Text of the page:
|Le Minh Sang, health specialist at World Bank Vietnam|
Hospitals across the world have been transforming their traditional bureaucratic structures and moving toward autonomisation as a potential solution for improving performance and outcomes. Hospital autonomy aims to reform the relationship between the government and service providers through delegation of decision rights to the hospital management team. The central government envisages public hospitals as independent entities with legal personality and grants hospitals greater managerial autonomy, while retaining hospitals as public institutional identity and their accountability to government priorities.
In the early 1990s, the government embarked on initiatives to encourage the mobilisation of all possible resources in society toward key public services. Over the subsequent decade, this policy became important in mobilising private resources for public service delivery and, at the same time, to ensure access to improved services for the population, especially the disadvantaged groups.
In the health sector, the socialisation policy was built on previous government initiatives to mobilise resources from within society for healthcare, such as the introduction of user fees in public healthcare facilities and contributory social health insurance. The socialisation framework also entails the development of private healthcare providers and the increasing autonomy of public health institutions.
Since 2002, the Vietnamese government has granted increasing levels of autonomy in service delivery, organisation, human resources, and financing to public hospitals. The overarching policy objective is for public hospitals to become financially autonomous, which entails a reduction of direct subsidies for recurring costs and an increase in user fees for curative services.
By 2018, four leading public hospitals were granted full autonomy status and 27.4 per cent of public hospitals could fully self-finance their operations, while 68.4 per cent of public hospitals became partially financially autonomous.
While shifting to the status of financially autonomous, public hospitals still retain a vital role in achieving universal health coverage for the Vietnamese people. The hospital network in Vietnam is dominated by public institutions, which account for approximately 85 per cent of total hospitals, and 94 per cent of total hospital beds, much higher than those in neighboring countries such as China (47 and 81 per cent), Thailand (74 and 79 per cent) and the Philippines (40 and 47 per cent).
In addition, 57 per cent of public hospitals in Vietnam are district hospitals, which are an integral part of the grassroots health network and are responsible for the delivery of preventive health and primary care services. Nearly 19 per cent of public hospitals are specialised care institutions, providing healthcare services for vulnerable groups.
Achievements and concerns
Autonomisation permits public hospitals in Vietnam to mobilise investment capital through different financing modalities. One modality is for public hospitals to take on debt to purchase assets, and another common model is a joint venture for provision of medical equipment through which private investors purchase new medical equipment at public hospitals and charge higher fees for use of these equipment than for publicly provided equipment.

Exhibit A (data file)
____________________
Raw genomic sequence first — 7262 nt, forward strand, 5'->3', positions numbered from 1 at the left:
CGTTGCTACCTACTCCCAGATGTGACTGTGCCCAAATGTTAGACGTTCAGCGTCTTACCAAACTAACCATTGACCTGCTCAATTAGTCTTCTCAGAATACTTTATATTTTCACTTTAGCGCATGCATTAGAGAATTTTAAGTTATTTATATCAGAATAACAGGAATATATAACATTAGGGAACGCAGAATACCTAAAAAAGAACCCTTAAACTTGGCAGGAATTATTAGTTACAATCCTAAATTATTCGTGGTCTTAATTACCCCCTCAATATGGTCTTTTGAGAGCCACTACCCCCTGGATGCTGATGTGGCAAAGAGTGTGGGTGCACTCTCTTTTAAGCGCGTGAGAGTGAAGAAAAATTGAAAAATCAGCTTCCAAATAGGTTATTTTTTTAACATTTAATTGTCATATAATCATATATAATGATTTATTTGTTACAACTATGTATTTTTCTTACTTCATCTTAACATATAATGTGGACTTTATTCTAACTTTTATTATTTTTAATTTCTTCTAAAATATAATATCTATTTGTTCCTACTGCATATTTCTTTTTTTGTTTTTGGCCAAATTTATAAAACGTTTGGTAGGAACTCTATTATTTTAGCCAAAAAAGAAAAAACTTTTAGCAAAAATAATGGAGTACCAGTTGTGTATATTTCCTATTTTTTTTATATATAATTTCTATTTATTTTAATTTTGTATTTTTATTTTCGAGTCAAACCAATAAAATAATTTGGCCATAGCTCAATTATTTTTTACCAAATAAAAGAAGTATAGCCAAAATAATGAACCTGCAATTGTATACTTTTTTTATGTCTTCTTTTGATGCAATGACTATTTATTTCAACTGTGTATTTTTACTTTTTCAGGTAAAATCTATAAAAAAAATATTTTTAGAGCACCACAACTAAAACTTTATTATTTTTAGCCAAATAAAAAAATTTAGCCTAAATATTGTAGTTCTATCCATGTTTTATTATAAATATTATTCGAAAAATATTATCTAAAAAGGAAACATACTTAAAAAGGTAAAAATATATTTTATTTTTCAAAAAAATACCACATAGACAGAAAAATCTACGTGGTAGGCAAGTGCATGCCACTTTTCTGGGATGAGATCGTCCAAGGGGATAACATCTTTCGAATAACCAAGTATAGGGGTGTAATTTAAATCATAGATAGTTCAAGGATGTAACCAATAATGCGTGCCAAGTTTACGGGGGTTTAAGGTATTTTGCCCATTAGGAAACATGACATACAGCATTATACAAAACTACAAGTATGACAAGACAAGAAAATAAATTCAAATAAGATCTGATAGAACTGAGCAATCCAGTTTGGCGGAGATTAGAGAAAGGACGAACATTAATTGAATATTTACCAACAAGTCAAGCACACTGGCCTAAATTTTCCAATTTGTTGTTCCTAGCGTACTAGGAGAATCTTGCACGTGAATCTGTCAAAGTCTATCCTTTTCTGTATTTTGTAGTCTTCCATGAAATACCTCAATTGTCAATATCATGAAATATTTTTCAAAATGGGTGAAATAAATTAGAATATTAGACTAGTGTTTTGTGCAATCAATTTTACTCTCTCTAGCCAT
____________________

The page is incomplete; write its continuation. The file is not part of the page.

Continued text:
By 2017, central hospitals under the Ministry of Health (MoH) and local hospitals in Hanoi and Ho Chi Minh cities have mobilised more than VND9 trillion ($391 million) through these modalities. In recent years, there have also been large-scale co-branded, co-located hospital models where the private partners contributed a total investment capital of VND2.6 trillion ($113 million) to build new hospitals in Dong Nai and Binh Dinh provinces.
Hospital autonomy has led to an expansion of healthcare services, an increase in hospital utilisation, a growth in total hospital revenues and an improvement in human resources. The most striking trends associated with autonomisation were the rapid extension of “patient-requested services” and the increased utilisation of diagnostic services, leading to a more intensive style of care with more laboratory tests and imaging per case and higher spending per treatment episode.
Hospital revenues increased dramatically in provincial and municipal hospitals, where the largest revenue shares came from user fees for private or patient-requested services as well as surgical and obstetric services. No significant effect of autonomy on total hospital cost was found as hospital managers moved toward greater cost-control across all levels. Autonomisation has led to improvements in human resources, including increased income of hospital staff, boosted motivation and a sense of shared enterprise, as well as training and skills.
Studies showed different levels of patient satisfaction. Interviews with hospital staff suggested that autonomy contributed possibly to user satisfaction, though data did not always support such claims. Those who used “private services” express a higher patient satisfaction index but concerns remain about cost. Researchers found no evidence that hospital autonomy affected in-hospital death rate or complication rate.